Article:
PageRank is a family of algorithms for assigning numerical weightings to hyperlinked documents (or web pages) indexed by a search engine. Its properties are much discussed by search engine optimization (SEO) experts. The PageRank system is one of the methods that the most successful search engine, Google, uses to determine a page's relevance or importance. It was developed by Google's founders Larry Page and Sergey Brin while at Stanford University in 1998. As Google puts it:
PageRank relies on the uniquely democratic nature of the web by using its vast link structure as an indicator of an individual page's value. Google interprets a link from page A to page B as a vote, by page A, for page B. But, Google looks at more than the sheer volume of votes, or links a page receives; it also analyzes the page that casts the vote. Votes cast by pages that are themselves "important" weigh more heavily and help to make other pages "important."In other words, a page rank results from a "ballot" amongst all the other pages on the World Wide Web about how important a page is. A hyperlink to a page counts as a vote of support. The PageRank of a page is defined recursively and depends on the number and PageRank metric of all pages that link to it ("incoming links"). A page that is linked by many pages with high rank receives a high rank itself. If there are no links to a web page there is no support of this specific page. The Google Toolbar PageRank goes from 0 to 10. It seems to be a logarithmic scale. The exact details of this scale are unknown.
The name PageRank™ is a trademark of Google. Whether or not the pun on the name Larry Page and the word "page" was intentional or accidental remains an open question. The PageRank process has been patented (US Patent number 6,285,999). [more info on the patent]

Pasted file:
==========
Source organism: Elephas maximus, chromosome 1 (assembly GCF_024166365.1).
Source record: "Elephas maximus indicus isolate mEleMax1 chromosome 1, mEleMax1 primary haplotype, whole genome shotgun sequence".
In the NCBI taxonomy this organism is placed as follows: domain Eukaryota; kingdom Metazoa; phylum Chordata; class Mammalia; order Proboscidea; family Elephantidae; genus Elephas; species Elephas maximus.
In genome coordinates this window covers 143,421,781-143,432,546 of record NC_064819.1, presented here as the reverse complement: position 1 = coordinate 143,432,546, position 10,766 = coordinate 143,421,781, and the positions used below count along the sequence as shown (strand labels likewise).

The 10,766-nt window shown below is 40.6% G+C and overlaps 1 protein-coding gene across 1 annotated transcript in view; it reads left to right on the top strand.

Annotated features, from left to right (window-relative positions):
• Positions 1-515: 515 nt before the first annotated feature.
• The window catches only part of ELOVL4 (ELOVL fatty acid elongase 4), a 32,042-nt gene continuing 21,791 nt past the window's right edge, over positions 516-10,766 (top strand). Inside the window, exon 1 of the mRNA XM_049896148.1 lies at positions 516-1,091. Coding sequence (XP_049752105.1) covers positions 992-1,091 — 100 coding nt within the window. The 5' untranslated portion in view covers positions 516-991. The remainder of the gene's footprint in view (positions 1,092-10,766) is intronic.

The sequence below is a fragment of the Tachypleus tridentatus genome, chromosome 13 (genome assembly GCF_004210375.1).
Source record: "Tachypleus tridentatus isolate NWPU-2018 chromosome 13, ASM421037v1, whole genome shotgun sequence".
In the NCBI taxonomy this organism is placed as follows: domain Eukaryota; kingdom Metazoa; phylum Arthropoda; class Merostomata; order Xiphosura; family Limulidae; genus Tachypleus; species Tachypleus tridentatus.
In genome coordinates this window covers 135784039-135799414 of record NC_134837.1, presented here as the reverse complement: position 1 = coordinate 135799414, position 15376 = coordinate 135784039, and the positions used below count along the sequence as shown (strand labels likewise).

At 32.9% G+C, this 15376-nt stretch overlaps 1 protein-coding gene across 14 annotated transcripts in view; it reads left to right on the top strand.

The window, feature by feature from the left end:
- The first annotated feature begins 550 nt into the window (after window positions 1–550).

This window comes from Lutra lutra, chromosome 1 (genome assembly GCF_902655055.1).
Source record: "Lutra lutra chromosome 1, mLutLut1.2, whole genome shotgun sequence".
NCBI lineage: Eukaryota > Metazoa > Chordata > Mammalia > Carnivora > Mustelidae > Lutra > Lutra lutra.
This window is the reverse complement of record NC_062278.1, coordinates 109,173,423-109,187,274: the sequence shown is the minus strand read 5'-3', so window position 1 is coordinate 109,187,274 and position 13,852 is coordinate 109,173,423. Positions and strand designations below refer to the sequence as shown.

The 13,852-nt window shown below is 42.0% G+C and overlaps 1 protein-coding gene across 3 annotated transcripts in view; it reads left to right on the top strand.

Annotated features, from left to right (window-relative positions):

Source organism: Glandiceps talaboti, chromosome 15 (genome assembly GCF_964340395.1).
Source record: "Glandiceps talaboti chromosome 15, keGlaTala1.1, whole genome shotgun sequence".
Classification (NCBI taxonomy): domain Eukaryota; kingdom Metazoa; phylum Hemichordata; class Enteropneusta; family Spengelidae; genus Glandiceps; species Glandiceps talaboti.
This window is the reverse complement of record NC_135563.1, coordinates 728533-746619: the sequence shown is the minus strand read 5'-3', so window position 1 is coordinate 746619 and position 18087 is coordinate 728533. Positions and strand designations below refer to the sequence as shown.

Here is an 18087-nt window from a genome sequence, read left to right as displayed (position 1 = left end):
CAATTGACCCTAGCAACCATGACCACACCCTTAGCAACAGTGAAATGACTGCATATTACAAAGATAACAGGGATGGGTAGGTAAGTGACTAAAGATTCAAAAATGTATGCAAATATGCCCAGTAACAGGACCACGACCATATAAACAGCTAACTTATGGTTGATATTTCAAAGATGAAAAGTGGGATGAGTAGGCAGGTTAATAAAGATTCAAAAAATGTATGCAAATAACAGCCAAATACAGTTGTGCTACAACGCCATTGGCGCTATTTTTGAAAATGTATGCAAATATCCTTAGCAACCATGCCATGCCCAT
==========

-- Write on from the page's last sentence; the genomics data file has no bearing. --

The formula uses a model of a random surfer who gets bored after several clicks and switches to a random page. The PageRank value of a page reflects the frequency of hits on that page by the random surfer. It can be understood as a Markov process in which the states are pages, and the transitions are all equally probable and are the links between pages. If a page has no links to another pages, it becames a sink and therefore makes this whole thing unusable, because the sink pages will trap the random visitors forever. However, the solution is quite simple. If the random surfer arrives to a sink page, it picks another URL at random and continues surfing again.
To be fair with pages that are not sinks, these random transitions are added to all nodes in the Web, with a residual probability of usually q=0.15, estimated from the frequency that an average surfer uses his or her browser's bookmark feature.
So, the equation is as follows:
As a result of Markov theory, it can be shown that the PageRank of a page is the probability of being at that page after lots of clicks. This happens to equal where is the expectation of the number of clicks (or random jumps) required to get from the page back to itself.
The main disadvantage is that it favors older pages, because a new page, even a very good one, will not have many links unless it is part of an existing site (a site being a densely connected set of pages).
That's why PageRank should be combined with textual analysis or other ranking methods. PageRank seems to like Wikipedia pages, often putting them high or at the top of searches for several encyclopedic topics. A common theory for why this is is because the Wikipedia is very interconnected, with each article having many internal links from other articles, which in turn have links from many other sites on the Web pointing to them. Compared to Wikipedia, and similar high quality content-rich sites, the rest of the World Wide Web is relatively loosely connected.
However, Google is known to actively penalize link farms and other schemes to artificially inflate PageRank. How Google tells the difference between highly inter-linked web sites and link farms is not public knowledge.